Somewhere in the back of their minds, gun-controllers must know a total ban has to be the goal if you really want to stop mass shootings. The firepower needed to kill an elk is greater than what is needed to kill a human; start leaving exceptions for hunters or “sportsmen” or some other politically palatable category, and you’ve left a wide opening for mass shooters to get their hands on deadly firepower. Which is perhaps why Australia’s massive gun ban and buyback has become such a popular talking point for those supporting stricter gun control.
The problem for gun-controllers is that “ban guns” is not particularly popular in the United States. Worse, it has been deemed unconstitutional by the Supreme Court. No amount of verbal gymnastics is going to get the current court to read “The right of the people to keep and bear arms shall not be infringed” out of the Second Amendment. Which leaves only one open path: repeal the Second Amendment.
Which is exactly what retired Supreme Court justice John Paul Stevens proposed this week in an op-ed for the New York Times, to the predictable cheers from the left and jeers from the right. Neither side, however, addressed the obvious omission in that short op-ed: how, exactly do we bell that cat? Not easily, that’s for sure.
There are two ways to amend the Constitution. The first — a new constitutional convention — is both unlikely and dangerous; unlikely because you need a two-thirds majority of state legislatures to vote to call one, and dangerous because there’s no procedure in the Constitution for limiting the convention to a narrow set of issues or procedures. Once called, the convention can make its own rules and do whatever it wants, so liberals happily contemplating the end of the Second Amendment might look up to find the convention was busy gutting the Fourth and the Fifth amendments instead.
What about the second path? Well, first you would need two-thirds majorities of both the House and Senate to pass a proposed amendment. Then you would need to get three-quarters of all the state legislatures to ratify it. This means convincing a majority of the voters, in a super-majority of the country’s legislative districts, to support politicians who support repeal.
If you haven’t looked too deeply into the politics, that probably sounds easier than it actually is. Don’t majorities of people say they favor gun control?
As with most questions about polling, the answer is “Yes, but . . .” How you word poll questions matters a lot; vague phrases such as “tighter gun control,” or fine-sounding but not-very-effective measures such as “stronger background checks,” are going to poll better than “ban all guns.” “Repeal the second amendment” currently polls at about 20 percent.
The prospects for repeal are even worse than that number suggests. Since political offices are apportioned geographically, it doesn’t do any good to have 90-percent majorities supporting something in a handful of high-population cities, while the rest of the country stands opposed. Not only would repeal supporters need to find a lot of voters in the right places, they would also need those voters to be highly motivated. Gun owners may be a minority of the population, but they really care about their right to own those guns. If a politician threatens to take their guns away, they will make sure they get to the polling place come November to vote against that politician, even if they support his other policy proposals.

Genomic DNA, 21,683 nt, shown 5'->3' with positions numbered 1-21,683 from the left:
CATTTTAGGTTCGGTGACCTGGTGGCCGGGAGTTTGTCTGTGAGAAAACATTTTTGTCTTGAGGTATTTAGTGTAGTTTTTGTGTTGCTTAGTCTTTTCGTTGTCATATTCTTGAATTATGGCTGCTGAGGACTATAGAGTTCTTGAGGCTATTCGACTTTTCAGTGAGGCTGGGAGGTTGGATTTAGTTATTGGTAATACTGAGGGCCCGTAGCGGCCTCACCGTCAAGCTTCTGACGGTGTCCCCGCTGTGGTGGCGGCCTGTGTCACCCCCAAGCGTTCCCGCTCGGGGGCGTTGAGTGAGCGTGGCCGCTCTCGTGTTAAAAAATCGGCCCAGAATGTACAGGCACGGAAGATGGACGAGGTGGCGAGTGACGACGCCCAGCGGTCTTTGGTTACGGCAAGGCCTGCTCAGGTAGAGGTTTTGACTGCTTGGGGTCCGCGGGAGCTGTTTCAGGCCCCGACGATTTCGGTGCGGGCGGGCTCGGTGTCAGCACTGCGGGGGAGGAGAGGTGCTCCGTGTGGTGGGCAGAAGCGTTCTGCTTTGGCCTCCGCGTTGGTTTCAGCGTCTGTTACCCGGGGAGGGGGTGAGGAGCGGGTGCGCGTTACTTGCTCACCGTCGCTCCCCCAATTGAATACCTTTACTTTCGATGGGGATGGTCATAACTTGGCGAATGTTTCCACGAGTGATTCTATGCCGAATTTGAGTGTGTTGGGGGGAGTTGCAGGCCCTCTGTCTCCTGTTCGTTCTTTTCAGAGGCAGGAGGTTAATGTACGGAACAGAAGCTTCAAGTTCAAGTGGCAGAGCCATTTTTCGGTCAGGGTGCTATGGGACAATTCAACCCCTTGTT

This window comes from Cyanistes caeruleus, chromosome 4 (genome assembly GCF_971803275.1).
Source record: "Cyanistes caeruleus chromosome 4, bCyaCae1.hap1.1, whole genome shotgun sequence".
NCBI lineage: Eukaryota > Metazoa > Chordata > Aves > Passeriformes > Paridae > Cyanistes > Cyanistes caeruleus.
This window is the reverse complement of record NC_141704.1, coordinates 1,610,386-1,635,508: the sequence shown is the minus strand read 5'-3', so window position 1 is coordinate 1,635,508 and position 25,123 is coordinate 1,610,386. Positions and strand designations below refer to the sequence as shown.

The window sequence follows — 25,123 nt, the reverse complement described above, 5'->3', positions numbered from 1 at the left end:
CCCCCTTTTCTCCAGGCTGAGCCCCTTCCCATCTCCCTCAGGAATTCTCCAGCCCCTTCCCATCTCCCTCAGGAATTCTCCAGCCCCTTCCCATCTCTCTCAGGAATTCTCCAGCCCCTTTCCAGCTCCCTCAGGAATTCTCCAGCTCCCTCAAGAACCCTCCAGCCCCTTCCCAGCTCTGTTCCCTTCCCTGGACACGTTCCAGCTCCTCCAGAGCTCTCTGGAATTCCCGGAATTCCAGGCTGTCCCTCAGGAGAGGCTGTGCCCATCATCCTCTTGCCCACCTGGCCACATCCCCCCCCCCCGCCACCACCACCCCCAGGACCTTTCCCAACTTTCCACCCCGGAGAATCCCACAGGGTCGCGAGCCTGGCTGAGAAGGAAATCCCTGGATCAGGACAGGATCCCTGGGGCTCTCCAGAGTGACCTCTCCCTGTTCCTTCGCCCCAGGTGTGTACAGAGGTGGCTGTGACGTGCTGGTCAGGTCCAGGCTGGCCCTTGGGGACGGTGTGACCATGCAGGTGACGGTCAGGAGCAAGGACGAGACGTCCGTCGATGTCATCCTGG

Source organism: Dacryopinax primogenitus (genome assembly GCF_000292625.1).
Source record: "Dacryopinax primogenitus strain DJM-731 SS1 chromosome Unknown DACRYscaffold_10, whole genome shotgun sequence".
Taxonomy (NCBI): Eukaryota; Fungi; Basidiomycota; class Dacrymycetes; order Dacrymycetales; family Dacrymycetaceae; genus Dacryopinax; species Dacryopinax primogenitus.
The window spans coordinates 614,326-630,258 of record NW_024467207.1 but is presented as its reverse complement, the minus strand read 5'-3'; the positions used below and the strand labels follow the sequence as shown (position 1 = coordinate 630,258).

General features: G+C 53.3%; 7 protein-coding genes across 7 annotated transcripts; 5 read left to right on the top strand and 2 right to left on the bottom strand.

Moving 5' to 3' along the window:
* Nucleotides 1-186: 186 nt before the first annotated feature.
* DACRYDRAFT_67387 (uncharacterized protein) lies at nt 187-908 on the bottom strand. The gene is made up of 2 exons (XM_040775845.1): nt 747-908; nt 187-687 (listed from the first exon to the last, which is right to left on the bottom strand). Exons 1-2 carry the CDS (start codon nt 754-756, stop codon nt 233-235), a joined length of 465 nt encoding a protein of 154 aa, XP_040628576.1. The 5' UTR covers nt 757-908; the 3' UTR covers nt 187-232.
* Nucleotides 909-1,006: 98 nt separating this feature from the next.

Support for gun control is broader, but it’s also weaker. Since shootings are fairly uncommon, when we actually go to the ballot box, gun control tends to rank well below things that more directly affect our daily lives — such as taxes, schools and the quality of government services.
When one side of an issue is willing to tell pollsters they support something, and the other side of the issue is willing to act on their beliefs, the side that acts tends to win, even if they are numerically smaller. This fundamental electoral math explains a lot of seeming anomalies in American politics, including the gap between gun polls and gun policy.
In recent days, there’s been some suggestion that this is changing, that gun-controllers are getting just as intense about this issue as their opponents. Perhaps. But six months from now, when the Parkland, Fla., shooting is out of the news, gun owners will still own their guns, and they will still care intensely about keeping them. The people currently telling pollsters they will vote on the gun issue may still feel that way — but they may also have moved on to some other issue that is fresher in their minds or closer to their daily lives.
The good news for gun-controllers is that school shootings, and mass shootings in general are, in fact, pretty rare — not rare enough, unfortunately, but too rare to feel like a personal issue to most voters, most of the time. The bad news is that this makes it very difficult to get the critical political mass you’d need to make them even rarer.